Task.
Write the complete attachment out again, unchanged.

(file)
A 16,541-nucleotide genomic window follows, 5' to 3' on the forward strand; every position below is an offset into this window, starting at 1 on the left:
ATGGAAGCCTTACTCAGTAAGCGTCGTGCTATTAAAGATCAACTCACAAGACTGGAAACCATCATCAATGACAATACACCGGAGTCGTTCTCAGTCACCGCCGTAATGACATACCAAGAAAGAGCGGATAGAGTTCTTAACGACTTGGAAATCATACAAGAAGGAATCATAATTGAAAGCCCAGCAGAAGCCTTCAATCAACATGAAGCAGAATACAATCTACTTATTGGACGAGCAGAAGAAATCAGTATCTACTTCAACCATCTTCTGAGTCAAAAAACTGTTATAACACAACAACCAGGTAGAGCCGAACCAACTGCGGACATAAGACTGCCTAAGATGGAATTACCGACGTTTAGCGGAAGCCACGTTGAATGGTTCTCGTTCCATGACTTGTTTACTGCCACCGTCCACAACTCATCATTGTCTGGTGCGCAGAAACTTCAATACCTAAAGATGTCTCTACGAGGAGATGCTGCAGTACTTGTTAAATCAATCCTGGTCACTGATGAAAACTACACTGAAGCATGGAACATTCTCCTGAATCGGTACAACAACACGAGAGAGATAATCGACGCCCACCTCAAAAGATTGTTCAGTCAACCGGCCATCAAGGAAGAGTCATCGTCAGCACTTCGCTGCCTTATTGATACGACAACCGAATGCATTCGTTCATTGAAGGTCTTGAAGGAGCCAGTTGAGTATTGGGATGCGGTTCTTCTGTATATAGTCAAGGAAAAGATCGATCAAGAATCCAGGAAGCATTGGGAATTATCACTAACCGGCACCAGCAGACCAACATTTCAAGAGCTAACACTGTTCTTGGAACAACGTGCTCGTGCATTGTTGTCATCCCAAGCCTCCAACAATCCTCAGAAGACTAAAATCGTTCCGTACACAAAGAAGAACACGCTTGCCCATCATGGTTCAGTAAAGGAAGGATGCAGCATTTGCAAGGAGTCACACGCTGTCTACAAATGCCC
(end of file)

A 16,541-nucleotide genomic window follows, 5' to 3' on the forward strand; every position below is an offset into this window, starting at 1 on the left:
ATGGAAGCCTTACTCAGTAAGCGTCGTGCTATTAAAGATCAACTCACAAGACTGGAAACCATCATCAATGACAATACACCGGAGTCGTTCTCAGTCACCGCCGTAATGACATACCAAGAAAGAGCGGATAGAGTTCTTAACGACTTGGAAATCATACAAGAAGGAATCATAATTGAAAGCCCAGCAGAAGCCTTCAATCAACATGAAGCAGAATACAATCTACTTATTGGACGAGCAGAAGAAATCAGTATCTACTTCAACCATCTTCTGAGTCAAAAAACTGTTATAACACAACAACCAGGTAGAGCCGAACCAACTGCGGACATAAGACTGCCTAAGATGGAATTACCGACGTTTAGCGGAAGCCACGTTGAATGGTTCTCGTTCCATGACTTGTTTACTGCCACCGTCCACAACTCATCATTGTCTGGTGCGCAGAAACTTCAATACCTAAAGATGTCTCTACGAGGAGATGCTGCAGTACTTGTTAAATCAATCCTGGTCACTGATGAAAACTACACTGAAGCATGGAACATTCTCCTGAATCGGTACAACAACACGAGAGAGATAATCGACGCCCACCTCAAAAGATTGTTCAGTCAACCGGCCATCAAGGAAGAGTCATCGTCAGCACTTCGCTGCCTTATTGATACGACAACCGAATGCATTCGTTCATTGAAGGTCTTGAAGGAGCCAGTTGAGTATTGGGATGCGGTTCTTCTGTATATAGTCAAGGAAAAGATCGATCAAGAATCCAGGAAGCATTGGGAATTATCACTAACCGGCACCAGCAGACCAACATTTCAAGAGCTAACACTGTTCTTGGAACAACGTGCTCGTGCATTGTTGTCATCCCAAGCCTCCAACAATCCTCAGAAGACTAAAATCGTTCCGTACACAAAGAAGAACACGCTTGCCCATCATGGTTCAGTAAAGGAAGGATGCAGCATTTGCAAGGAGTCACACGCTGTCTACAAATGCCC